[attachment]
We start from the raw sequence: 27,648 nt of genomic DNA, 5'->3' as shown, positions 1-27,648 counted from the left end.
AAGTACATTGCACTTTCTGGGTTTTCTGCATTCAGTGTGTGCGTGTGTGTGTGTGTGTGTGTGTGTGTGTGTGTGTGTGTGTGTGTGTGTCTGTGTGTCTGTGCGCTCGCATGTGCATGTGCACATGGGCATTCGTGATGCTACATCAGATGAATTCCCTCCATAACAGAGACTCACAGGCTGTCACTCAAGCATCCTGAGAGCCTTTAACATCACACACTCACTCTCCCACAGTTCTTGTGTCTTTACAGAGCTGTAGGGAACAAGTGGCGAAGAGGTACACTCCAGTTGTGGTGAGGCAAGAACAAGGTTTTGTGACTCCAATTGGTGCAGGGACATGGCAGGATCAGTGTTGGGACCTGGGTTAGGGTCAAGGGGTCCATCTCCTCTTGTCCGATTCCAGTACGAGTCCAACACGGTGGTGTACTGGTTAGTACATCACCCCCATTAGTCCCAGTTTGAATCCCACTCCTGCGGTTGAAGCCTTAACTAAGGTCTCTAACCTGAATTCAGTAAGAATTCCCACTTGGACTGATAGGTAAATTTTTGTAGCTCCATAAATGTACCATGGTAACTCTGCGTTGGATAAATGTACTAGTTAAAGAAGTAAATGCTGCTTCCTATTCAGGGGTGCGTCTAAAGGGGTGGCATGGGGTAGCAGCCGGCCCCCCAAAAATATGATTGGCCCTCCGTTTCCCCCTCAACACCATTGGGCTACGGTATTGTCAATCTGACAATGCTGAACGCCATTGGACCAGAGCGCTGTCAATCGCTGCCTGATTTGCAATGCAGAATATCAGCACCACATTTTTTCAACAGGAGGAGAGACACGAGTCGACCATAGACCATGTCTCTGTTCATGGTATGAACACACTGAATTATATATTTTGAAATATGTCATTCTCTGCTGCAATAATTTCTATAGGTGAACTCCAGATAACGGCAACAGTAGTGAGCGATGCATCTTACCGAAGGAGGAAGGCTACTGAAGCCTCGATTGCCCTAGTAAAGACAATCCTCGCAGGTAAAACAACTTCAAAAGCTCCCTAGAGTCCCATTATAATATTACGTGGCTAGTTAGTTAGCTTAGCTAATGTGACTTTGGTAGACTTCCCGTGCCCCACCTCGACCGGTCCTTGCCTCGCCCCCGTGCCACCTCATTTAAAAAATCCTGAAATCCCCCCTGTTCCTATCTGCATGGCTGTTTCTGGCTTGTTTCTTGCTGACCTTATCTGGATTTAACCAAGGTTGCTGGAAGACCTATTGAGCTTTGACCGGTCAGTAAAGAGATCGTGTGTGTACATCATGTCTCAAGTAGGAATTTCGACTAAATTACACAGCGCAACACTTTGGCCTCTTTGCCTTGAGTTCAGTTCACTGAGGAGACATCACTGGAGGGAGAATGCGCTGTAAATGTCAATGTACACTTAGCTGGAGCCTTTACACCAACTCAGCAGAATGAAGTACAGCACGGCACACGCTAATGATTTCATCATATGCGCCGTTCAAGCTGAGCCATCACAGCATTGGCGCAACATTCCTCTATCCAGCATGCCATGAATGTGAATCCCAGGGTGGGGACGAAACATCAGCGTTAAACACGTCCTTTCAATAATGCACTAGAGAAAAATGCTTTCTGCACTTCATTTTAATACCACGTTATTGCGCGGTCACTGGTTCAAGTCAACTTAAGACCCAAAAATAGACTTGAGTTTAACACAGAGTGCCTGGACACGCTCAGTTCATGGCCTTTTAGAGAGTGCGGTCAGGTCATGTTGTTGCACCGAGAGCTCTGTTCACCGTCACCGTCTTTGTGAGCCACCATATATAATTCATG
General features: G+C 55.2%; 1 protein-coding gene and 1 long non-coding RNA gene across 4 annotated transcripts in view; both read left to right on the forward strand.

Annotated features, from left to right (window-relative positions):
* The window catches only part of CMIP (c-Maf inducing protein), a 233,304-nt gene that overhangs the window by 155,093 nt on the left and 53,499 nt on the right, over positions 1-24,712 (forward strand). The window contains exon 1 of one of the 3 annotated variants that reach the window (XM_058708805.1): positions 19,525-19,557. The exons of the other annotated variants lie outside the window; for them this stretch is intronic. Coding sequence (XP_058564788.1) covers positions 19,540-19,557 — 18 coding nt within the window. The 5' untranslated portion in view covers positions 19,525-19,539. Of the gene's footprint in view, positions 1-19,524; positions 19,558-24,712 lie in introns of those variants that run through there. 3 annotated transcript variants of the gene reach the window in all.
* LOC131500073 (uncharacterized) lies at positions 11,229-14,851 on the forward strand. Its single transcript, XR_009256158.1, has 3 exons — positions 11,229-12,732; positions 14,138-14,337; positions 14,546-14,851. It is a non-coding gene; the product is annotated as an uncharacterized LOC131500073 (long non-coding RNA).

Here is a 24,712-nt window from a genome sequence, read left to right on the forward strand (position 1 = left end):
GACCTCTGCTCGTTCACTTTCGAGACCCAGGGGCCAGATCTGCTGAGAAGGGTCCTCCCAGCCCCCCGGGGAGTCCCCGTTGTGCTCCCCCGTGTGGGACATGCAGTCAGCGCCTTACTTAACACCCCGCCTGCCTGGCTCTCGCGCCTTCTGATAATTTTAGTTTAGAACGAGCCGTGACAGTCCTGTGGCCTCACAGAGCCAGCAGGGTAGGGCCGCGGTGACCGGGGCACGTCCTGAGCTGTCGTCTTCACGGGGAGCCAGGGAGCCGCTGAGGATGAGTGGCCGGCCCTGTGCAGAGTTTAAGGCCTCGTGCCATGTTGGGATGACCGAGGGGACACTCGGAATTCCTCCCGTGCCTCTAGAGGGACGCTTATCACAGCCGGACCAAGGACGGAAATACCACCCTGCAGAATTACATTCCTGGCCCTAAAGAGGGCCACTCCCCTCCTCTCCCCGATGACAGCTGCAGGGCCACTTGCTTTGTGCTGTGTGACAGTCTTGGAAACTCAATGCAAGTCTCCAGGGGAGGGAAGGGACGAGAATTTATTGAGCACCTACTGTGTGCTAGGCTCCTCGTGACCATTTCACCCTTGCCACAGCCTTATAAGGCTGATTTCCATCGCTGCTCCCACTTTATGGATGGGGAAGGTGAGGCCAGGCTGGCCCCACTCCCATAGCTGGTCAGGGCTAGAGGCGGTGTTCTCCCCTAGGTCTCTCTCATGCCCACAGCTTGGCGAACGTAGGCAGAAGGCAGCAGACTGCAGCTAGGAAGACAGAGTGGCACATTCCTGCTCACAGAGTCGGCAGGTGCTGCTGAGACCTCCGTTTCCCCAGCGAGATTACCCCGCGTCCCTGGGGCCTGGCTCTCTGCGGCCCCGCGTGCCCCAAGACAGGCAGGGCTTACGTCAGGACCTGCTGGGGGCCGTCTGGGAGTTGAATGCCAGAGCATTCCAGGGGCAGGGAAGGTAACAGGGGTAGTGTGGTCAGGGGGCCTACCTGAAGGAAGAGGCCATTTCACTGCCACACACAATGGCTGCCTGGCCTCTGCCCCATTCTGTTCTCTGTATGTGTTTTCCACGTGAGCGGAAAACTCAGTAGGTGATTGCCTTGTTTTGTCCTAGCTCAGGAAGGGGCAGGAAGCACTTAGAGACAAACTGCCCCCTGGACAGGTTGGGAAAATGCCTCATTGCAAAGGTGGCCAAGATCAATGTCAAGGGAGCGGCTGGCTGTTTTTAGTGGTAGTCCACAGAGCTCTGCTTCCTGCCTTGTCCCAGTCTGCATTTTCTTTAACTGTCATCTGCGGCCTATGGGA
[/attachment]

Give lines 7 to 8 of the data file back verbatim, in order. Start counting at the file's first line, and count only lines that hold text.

Here is a 24,712-nt window from a genome sequence, read left to right on the forward strand (position 1 = left end):
GACCTCTGCTCGTTCACTTTCGAGACCCAGGGGCCAGATCTGCTGAGAAGGGTCCTCCCAGCCCCCCGGGGAGTCCCCGTTGTGCTCCCCCGTGTGGGACATGCAGTCAGCGCCTTACTTAACACCCCGCCTGCCTGGCTCTCGCGCCTTCTGATAATTTTAGTTTAGAACGAGCCGTGACAGTCCTGTGGCCTCACAGAGCCAGCAGGGTAGGGCCGCGGTGACCGGGGCACGTCCTGAGCTGTCGTCTTCACGGGGAGCCAGGGAGCCGCTGAGGATGAGTGGCCGGCCCTGTGCAGAGTTTAAGGCCTCGTGCCATGTTGGGATGACCGAGGGGACACTCGGAATTCCTCCCGTGCCTCTAGAGGGACGCTTATCACAGCCGGACCAAGGACGGAAATACCACCCTGCAGAATTACATTCCTGGCCCTAAAGAGGGCCACTCCCCTCCTCTCCCCGATGACAGCTGCAGGGCCACTTGCTTTGTGCTGTGTGACAGTCTTGGAAACTCAATGCAAGTCTCCAGGGGAGGGAAGGGACGAGAATTTATTGAGCACCTACTGTGTGCTAGGCTCCTCGTGACCATTTCACCCTTGCCACAGCCTTATAAGGCTGATTTCCATCGCTGCTCCCACTTTATGGATGGGGAAGGTGAGGCCAGGCTGGCCCCACTCCCATAGCTGGTCAGGGCTAGAGGCGGTGTTCTCCCCTAGGTCTCTCTCATGCCCACAGCTTGGCGAACGTAGGCAGAAGGCAGCAGACTGCAGCTAGGAAGACAGAGTGGCACATTCCTGCTCACAGAGTCGGCAGGTGCTGCTGAGACCTCCGTTTCCCCAGCGAGATTACCCCGCGTCCCTGGGGCCTGGCTCTCTGCGGCCCCGCGTGCCCCAAGACAGGCAGGGCTTACGTCAGGACCTGCTGGGGGCCGTCTGGGAGTTGAATGCCAGAGCATTCCAGGGGCAGGGAAGGTAACAGGGGTAGTGTGGTCAGGGGGCCTACCTGAAGGAAGAGGCCATTTCACTGCCACACACAATGGCTGCCTGGCCTCTGCCCCATTCTGTTCTCTGTATGTGTTTTCCACGTGAGCGGAAAACTCAGTAGGTGATTGCCTTGTTTTGTCCTAGCTCAGGAAGGGGCAGGAAGCACTTAGAGACAAACTGCCCCCTGGACAGGTTGGGAAAATGCCTCATTGCAAAGGTGGCCAAGATCAATGTCAAGGGAGCGGCTGGCTGTTTTTAGTGGTAGTCCACAGAGCTCTGCTTCCTGCCTTGTCCCAGTCTGCATTTTCTTTAACTGTCATCTGCGGCCTATGGGA